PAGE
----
Hendon Materials Simulation

HMS Oregon

Materials theory and high performance computing.

Research Overview

High performance computing and chemistry

The HMS group has diverse chemical interests spanning electronic structure of solid-state and non-equilibrium materials, structure-function relationships, and physical organic phenomena. We are fortunate to have support from the NSF and the University of Oregon, providing access to state-of-the-art computational facilities. Our primary goal is to perform valuable computational experiments that compliment and guide experimental studies by providing atomic resolution of properties that are beyond the reach of conventional experimental chemistry. Currently seek to make electronic insights into three general research areas:

Chemistry of metal-organic frameworks
Metal-organic frameworks (MOFs) are a class of solid-state porous materials composed of inorganic clusters spatially supported by organic ligands. Owing to their porosity MOFs boast extremely high surface area. Furthermore their combination of compositional and topological diversity enables unprecedented access to physical properties only arising from their structure-function relationships. For example, these hybrid materials have garnered increased interest over the past two decades due to their potential applications in gas storage and separation, catalysis, sensors, and as battery materials. The realization of electrically conductive MOFs would make them attractive targets for implementation as sensors and electrocatalysts. Yet, despite the compositional diversity of these materials, there are only fleeting examples of electrically conductive MOFs, with limited compositional and topological scope. One objective of the HMS group is to use electronic structure calculations to uncover operative design principles that underpin the development of future electrically conductive MOFs.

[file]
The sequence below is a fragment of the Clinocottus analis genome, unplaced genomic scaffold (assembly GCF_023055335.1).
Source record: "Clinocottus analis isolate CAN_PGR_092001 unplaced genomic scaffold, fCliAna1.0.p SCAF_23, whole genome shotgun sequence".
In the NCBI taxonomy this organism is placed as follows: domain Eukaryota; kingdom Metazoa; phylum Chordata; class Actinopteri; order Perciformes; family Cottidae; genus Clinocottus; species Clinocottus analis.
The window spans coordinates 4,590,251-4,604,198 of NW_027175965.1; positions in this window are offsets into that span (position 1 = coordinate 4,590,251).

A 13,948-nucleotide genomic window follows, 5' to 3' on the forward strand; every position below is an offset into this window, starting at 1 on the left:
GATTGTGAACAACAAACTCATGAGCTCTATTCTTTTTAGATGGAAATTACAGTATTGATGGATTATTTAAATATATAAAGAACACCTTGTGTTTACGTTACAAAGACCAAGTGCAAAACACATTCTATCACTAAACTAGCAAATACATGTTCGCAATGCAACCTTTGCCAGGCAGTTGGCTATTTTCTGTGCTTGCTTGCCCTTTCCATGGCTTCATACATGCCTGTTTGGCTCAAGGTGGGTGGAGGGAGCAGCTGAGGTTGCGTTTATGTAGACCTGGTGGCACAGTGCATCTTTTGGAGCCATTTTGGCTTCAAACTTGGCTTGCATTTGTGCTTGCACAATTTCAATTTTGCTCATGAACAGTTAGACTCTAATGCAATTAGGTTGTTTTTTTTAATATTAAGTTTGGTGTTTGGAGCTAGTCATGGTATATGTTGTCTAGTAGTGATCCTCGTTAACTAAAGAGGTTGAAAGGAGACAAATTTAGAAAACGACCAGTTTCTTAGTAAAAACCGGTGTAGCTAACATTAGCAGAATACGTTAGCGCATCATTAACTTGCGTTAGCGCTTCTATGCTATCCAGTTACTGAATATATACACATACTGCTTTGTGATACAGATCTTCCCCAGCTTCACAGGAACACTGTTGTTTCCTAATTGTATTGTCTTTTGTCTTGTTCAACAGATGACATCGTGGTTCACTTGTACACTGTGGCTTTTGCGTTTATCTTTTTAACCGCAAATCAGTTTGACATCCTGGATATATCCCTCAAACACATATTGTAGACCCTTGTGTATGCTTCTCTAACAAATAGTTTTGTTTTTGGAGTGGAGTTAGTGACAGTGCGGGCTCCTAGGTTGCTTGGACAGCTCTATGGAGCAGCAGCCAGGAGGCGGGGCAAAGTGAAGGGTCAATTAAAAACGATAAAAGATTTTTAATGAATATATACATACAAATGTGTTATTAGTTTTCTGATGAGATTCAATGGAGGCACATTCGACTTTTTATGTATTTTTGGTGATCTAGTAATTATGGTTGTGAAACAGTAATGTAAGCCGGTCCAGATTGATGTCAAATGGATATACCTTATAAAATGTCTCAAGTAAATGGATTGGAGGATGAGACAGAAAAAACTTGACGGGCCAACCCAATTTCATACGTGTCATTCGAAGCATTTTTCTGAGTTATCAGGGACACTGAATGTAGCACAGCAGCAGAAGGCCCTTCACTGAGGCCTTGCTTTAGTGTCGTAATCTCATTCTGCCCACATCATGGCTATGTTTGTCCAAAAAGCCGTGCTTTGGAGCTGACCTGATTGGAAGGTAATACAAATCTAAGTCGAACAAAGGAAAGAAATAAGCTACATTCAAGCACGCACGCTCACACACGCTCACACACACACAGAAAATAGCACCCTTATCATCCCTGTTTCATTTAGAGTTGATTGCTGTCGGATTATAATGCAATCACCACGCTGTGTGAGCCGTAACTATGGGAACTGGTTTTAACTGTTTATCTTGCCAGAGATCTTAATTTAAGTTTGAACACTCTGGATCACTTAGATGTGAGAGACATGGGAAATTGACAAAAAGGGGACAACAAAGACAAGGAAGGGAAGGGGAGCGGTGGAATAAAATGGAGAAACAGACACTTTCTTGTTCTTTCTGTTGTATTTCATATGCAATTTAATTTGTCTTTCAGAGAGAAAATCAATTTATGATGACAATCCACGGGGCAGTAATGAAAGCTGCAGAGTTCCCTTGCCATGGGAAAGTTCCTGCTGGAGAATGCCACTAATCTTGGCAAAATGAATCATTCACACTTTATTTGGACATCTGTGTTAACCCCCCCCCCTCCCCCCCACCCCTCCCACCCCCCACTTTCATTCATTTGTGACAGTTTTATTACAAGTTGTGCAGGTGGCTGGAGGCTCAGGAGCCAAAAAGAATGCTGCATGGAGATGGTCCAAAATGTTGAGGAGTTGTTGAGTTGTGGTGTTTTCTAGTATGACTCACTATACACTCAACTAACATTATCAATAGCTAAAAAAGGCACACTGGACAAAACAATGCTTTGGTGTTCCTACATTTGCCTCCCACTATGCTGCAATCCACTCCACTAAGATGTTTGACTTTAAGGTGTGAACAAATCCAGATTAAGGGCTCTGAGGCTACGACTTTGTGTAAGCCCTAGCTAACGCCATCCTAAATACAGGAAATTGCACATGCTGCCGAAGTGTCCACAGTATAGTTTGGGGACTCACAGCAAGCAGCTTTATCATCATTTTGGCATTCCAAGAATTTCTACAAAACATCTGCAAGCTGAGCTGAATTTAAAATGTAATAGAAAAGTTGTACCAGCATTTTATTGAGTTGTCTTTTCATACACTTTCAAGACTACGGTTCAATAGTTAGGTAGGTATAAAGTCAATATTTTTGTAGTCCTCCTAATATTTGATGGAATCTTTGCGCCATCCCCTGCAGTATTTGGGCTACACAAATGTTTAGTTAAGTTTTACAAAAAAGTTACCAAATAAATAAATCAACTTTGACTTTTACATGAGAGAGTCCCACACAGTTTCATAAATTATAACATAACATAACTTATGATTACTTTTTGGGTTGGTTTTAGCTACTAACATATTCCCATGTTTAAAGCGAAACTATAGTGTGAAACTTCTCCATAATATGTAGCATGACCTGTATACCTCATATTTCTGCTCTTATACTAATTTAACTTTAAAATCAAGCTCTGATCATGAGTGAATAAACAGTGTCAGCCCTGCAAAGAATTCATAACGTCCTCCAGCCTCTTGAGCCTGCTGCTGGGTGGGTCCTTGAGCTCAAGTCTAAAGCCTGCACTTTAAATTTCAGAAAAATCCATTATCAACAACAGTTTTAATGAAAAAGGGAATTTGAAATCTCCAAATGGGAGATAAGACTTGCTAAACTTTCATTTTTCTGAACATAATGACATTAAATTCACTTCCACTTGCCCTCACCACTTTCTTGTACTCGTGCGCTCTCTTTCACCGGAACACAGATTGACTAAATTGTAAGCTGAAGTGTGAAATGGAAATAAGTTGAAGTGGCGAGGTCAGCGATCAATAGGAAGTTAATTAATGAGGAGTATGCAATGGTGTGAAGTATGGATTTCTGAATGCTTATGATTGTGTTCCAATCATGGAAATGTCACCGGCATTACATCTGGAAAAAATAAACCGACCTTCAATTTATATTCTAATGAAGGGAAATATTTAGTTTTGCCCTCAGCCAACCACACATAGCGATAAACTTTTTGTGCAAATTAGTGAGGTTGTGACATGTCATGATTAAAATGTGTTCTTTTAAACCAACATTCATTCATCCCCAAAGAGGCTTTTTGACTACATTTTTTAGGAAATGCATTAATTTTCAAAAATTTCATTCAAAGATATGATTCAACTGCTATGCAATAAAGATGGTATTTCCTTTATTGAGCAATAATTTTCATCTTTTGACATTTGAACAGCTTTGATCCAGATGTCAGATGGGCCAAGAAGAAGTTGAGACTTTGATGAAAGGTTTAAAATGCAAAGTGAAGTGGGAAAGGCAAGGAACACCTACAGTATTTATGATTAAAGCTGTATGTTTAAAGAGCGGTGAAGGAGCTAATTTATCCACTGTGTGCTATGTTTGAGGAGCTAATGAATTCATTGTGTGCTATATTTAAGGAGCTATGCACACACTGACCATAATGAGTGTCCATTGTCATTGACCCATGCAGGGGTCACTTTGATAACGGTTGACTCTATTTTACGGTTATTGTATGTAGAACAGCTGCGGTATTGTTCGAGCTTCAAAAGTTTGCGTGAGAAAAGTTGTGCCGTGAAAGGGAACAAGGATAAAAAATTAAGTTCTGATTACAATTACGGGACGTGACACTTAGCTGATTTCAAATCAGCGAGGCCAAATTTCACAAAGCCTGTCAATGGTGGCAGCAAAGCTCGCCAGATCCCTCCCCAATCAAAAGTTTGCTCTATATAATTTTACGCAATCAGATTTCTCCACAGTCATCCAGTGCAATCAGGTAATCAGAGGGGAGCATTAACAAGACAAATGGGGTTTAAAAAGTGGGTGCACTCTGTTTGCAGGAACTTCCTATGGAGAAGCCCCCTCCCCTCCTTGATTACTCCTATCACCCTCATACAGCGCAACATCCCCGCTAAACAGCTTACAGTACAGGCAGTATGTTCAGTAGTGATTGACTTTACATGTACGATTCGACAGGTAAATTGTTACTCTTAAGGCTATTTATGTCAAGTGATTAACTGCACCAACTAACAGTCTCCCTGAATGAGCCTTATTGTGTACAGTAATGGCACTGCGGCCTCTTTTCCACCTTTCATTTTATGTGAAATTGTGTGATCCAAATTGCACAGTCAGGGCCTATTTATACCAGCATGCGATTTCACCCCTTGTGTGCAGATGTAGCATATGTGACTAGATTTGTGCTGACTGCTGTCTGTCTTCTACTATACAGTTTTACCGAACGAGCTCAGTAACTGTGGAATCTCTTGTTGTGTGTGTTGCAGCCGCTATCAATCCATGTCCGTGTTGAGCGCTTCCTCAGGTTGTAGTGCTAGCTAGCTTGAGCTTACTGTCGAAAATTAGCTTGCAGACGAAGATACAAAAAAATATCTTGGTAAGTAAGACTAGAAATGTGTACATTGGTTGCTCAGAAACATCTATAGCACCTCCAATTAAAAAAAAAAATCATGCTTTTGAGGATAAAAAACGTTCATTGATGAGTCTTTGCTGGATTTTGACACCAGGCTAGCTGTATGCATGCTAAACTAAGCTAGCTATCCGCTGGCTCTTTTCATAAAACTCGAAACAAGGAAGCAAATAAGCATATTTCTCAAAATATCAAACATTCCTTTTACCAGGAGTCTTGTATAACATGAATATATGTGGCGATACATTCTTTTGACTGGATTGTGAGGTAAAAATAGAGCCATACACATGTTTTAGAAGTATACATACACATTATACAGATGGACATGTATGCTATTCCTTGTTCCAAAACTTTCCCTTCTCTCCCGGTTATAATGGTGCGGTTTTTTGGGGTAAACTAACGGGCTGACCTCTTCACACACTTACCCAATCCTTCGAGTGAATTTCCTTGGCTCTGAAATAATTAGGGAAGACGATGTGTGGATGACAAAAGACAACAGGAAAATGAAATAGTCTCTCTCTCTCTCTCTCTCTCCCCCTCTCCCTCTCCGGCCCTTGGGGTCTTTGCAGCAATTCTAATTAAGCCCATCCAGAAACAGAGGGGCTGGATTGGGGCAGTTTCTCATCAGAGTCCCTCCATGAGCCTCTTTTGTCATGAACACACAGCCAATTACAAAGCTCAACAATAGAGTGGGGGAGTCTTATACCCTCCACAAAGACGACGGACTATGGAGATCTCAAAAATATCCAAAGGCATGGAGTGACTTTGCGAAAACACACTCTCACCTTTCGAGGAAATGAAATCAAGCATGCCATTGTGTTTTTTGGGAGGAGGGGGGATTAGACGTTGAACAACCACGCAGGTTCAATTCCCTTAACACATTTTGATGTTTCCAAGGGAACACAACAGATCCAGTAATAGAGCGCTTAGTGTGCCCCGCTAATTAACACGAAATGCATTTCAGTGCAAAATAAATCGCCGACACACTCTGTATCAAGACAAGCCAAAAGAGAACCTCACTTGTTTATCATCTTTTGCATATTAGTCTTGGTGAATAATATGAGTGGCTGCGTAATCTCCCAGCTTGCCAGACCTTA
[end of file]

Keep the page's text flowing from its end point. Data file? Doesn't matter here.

Amorphous materials
Historic interest in amorphous materials (i.e. materials with no repeating crystallographic order) stems from their cheap processing and comparable chemical properties to their crystalline counterparts. For example, both amorphous and crystalline SiO2 are transparent and insulating, and the former is used in essentially all buildings: glass. The persistence of physical and chemical properties in more complex amorphous structures (e.g. non-crystalline MOFs) is relatively unknown. Given the inherent lack of order, most experimental characterization is not applicable. But with loss of order comes challenges for computational chemistry, too. The HMS group is interested in the prediction of chemical properties arising from diminishing symmetry and increased disorder in solid-state materials.

Surface structures and properties
All materials have surfaces, where a surface is broadly defined as the boundary between two material regions. It is the chemistry at these interfaces that enables catalysis. It is unlikely, however, that the topology of a surface is static throughout its lifetime. Furthermore, conventional DFT often invokes a static picture of a surface and gleans electronic information from this highly idealized structure. The HMS group is interested in the discovery of non-equilibrium surface structure and its impact on the prediction of chemical properties arising at the interface.

Active group members

Christopher H. Hendon

Assistant Professor
BSc. Adv. Hons., PhD
Monash, Bath, MIT
Curriculum Vitae, Scholar

Jessica L. Fehrs

Graduate student
B.S. Chemistry
Cal. Poly. Pomona
Curriculum Vitae, Scholar

Thomas W. Kasel

Graduate student
B.S. Chemistry
Cal. Lutheran
Curriculum Vitae, Scholar

Some of our recent papers

Representative papers will go here, with links.

Contact and Links


Room 429
Lewis Integrative Science Building
109 Cascade Annex
Eugene, OR, 97403

Updated Summer 2017
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